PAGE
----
Vanguard’s “BETR” Approach to Roth ConversionsSubmitted by Fiduciary Financial Advisors - Clarity Capital Advisors on February 28th, 2019
A recent paper from Vanguard sheds light on when it makes sense to transfer funds from a traditional IRA to a Roth IRA (a Roth conversion). Recall that the proceeds of a Roth conversion are subject to taxation at the investor’s marginal rate, but the converted funds are tax-free forever (i.e., until the account is depleted either by the investor or his heirs).
A commonly used approach is to compare the investor’s current tax rate to his anticipated future tax rate, and if the future rate exceeds current rate, then proceed with the conversion. Otherwise, leave things as they are. As with most simple investing rules of thumb, this one is flawed, as it innately assumes that the taxes are paid out of the converted funds and fails to account for the possibility that the taxes can be paid out of a separate taxable account. Vanguard’s break-even tax rate (BETR) approach shows how the future tax rate can be lower than the current tax rate, yet a Roth conversion remains the preferred course of action
Let’s look at a simple example: Joe has $10,000 in a traditional IRA and is in the 35% tax bracket. If he converts the $10,000, Uncle Sam will come looking for his $3,500. If Joe pays it out of the converted funds, he will now have $6,500 in the Roth. If his future tax rate is lower than 35%, then Joe is worse off.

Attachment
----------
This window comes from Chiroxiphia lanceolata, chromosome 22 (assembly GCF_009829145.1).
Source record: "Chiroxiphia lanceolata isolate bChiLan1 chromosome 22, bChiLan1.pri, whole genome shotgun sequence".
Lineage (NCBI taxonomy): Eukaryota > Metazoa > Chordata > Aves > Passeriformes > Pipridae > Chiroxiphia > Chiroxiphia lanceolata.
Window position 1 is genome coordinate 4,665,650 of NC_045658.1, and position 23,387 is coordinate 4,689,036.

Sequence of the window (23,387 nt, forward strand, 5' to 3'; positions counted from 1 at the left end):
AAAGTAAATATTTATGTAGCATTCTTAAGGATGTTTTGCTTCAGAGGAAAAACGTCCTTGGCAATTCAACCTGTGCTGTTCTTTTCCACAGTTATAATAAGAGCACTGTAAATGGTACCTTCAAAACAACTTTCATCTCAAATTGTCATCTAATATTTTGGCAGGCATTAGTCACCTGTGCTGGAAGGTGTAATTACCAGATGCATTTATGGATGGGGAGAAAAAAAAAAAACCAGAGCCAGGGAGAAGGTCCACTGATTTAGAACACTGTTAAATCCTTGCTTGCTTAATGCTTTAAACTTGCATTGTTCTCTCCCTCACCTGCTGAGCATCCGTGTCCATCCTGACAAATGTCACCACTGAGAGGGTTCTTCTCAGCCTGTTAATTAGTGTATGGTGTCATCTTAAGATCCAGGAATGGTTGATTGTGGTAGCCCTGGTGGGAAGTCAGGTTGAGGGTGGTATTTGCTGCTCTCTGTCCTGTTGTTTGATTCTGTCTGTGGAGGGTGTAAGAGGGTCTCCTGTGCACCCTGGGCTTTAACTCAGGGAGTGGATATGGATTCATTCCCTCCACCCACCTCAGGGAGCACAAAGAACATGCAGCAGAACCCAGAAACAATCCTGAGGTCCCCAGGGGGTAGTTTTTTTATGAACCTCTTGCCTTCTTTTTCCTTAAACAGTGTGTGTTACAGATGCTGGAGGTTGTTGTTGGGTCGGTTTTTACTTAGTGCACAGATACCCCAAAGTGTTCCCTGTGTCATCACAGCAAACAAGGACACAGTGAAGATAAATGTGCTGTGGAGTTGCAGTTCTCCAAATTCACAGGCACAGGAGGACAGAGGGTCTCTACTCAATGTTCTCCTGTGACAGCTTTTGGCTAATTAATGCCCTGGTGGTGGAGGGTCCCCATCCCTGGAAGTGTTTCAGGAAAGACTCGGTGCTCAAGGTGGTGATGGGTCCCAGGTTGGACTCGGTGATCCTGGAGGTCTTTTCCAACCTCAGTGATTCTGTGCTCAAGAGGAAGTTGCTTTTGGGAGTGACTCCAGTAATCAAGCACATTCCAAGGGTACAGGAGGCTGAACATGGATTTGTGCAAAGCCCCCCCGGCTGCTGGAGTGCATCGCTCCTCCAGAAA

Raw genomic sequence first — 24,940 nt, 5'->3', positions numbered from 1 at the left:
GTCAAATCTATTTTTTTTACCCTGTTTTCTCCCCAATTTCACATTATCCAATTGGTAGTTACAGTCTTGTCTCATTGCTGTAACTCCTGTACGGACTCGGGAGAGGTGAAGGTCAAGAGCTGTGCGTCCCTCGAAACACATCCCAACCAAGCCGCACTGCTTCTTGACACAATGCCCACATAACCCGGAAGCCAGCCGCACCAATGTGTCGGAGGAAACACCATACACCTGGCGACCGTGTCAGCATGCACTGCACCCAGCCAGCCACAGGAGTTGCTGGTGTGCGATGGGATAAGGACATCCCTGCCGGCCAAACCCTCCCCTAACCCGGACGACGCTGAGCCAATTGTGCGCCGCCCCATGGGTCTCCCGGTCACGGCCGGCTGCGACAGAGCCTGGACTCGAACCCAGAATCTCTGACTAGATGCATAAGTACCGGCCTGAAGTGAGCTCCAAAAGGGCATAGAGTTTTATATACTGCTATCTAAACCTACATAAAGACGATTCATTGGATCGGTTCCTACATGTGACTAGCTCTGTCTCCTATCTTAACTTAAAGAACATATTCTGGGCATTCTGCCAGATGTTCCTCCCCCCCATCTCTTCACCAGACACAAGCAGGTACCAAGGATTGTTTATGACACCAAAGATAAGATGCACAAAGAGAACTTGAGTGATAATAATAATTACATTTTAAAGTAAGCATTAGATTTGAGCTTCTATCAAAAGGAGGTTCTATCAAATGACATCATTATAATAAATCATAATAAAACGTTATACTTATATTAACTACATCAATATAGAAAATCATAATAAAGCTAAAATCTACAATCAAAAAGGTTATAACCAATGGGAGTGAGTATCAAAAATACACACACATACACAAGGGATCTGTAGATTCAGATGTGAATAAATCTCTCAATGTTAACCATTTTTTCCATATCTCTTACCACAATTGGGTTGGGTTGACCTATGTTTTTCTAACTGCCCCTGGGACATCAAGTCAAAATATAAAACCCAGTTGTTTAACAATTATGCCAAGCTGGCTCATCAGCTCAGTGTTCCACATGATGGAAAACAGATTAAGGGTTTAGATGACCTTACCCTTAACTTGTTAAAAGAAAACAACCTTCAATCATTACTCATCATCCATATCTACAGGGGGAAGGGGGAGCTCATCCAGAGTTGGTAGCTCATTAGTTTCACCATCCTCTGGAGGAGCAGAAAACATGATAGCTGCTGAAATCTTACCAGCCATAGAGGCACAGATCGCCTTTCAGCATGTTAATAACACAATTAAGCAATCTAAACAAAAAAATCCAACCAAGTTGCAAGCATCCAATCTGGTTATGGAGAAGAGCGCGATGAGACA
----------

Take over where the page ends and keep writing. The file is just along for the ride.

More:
Suppose instead that Joe paid the $3,500 tax bill from a taxable account without incurring significant capital gains. What he has effectively done is to move the $3,500 from a taxable account to a Roth IRA, as the Roth IRA will now have $10,000 rather than $6,500. Now our question becomes whether Joe is better off with $10,000 in a traditional IRA plus $3,500 in a taxable account or $10,000 in a Roth IRA? Under a reasonable set of assumptions regarding future returns and taxes on capital gains and dividends, the BETR is below 30%. In the case where the taxable funds would have remained in a tax-inefficient portfolio, the BETR drops below 24%.
Roth conversions are especially important for investors who earn too much to contribute to a Roth IRA. Once their traditional IRAs are cleared via taxable Roth conversions, they can execute backdoor Roth conversions, which are done by making a nondeductible contribution to a traditional IRA followed by a nontaxable Roth conversion. Lastly, the BETR approach also applies to the decision of whether to make a pre-tax or a Roth 401(k) contribution, providing that the investor has taxable funds to pay the higher taxes that will result from electing the Roth option.
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